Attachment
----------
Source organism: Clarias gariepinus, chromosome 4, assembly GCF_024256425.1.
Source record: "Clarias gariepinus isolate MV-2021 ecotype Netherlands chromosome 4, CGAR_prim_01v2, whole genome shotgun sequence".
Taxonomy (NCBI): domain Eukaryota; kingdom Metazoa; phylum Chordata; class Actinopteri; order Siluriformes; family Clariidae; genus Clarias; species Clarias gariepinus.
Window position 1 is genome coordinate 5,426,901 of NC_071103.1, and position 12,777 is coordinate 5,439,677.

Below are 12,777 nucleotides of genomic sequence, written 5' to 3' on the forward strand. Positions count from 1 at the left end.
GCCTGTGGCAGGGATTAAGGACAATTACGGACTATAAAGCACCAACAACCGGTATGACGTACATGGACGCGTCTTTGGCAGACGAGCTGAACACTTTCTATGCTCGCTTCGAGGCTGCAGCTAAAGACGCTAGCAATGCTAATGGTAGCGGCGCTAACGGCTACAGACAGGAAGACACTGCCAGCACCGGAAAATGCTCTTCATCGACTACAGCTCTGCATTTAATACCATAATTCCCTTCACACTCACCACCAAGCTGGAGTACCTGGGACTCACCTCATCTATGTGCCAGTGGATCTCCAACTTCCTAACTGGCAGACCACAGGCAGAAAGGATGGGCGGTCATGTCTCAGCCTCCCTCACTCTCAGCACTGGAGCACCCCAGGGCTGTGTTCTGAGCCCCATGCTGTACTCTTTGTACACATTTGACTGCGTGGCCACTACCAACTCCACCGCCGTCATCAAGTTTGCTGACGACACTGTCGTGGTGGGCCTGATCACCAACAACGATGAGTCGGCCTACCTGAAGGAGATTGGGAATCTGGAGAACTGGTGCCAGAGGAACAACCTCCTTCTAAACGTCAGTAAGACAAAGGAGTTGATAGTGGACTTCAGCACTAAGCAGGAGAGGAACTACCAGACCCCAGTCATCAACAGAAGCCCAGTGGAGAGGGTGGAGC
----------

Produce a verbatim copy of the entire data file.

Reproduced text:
Source organism: Clarias gariepinus, chromosome 4, assembly GCF_024256425.1.
Source record: "Clarias gariepinus isolate MV-2021 ecotype Netherlands chromosome 4, CGAR_prim_01v2, whole genome shotgun sequence".
Taxonomy (NCBI): domain Eukaryota; kingdom Metazoa; phylum Chordata; class Actinopteri; order Siluriformes; family Clariidae; genus Clarias; species Clarias gariepinus.
Window position 1 is genome coordinate 5,426,901 of NC_071103.1, and position 12,777 is coordinate 5,439,677.

Below are 12,777 nucleotides of genomic sequence, written 5' to 3' on the forward strand. Positions count from 1 at the left end.
GCCTGTGGCAGGGATTAAGGACAATTACGGACTATAAAGCACCAACAACCGGTATGACGTACATGGACGCGTCTTTGGCAGACGAGCTGAACACTTTCTATGCTCGCTTCGAGGCTGCAGCTAAAGACGCTAGCAATGCTAATGGTAGCGGCGCTAACGGCTACAGACAGGAAGACACTGCCAGCACCGGAAAATGCTCTTCATCGACTACAGCTCTGCATTTAATACCATAATTCCCTTCACACTCACCACCAAGCTGGAGTACCTGGGACTCACCTCATCTATGTGCCAGTGGATCTCCAACTTCCTAACTGGCAGACCACAGGCAGAAAGGATGGGCGGTCATGTCTCAGCCTCCCTCACTCTCAGCACTGGAGCACCCCAGGGCTGTGTTCTGAGCCCCATGCTGTACTCTTTGTACACATTTGACTGCGTGGCCACTACCAACTCCACCGCCGTCATCAAGTTTGCTGACGACACTGTCGTGGTGGGCCTGATCACCAACAACGATGAGTCGGCCTACCTGAAGGAGATTGGGAATCTGGAGAACTGGTGCCAGAGGAACAACCTCCTTCTAAACGTCAGTAAGACAAAGGAGTTGATAGTGGACTTCAGCACTAAGCAGGAGAGGAACTACCAGACCCCAGTCATCAACAGAAGCCCAGTGGAGAGGGTGGAGC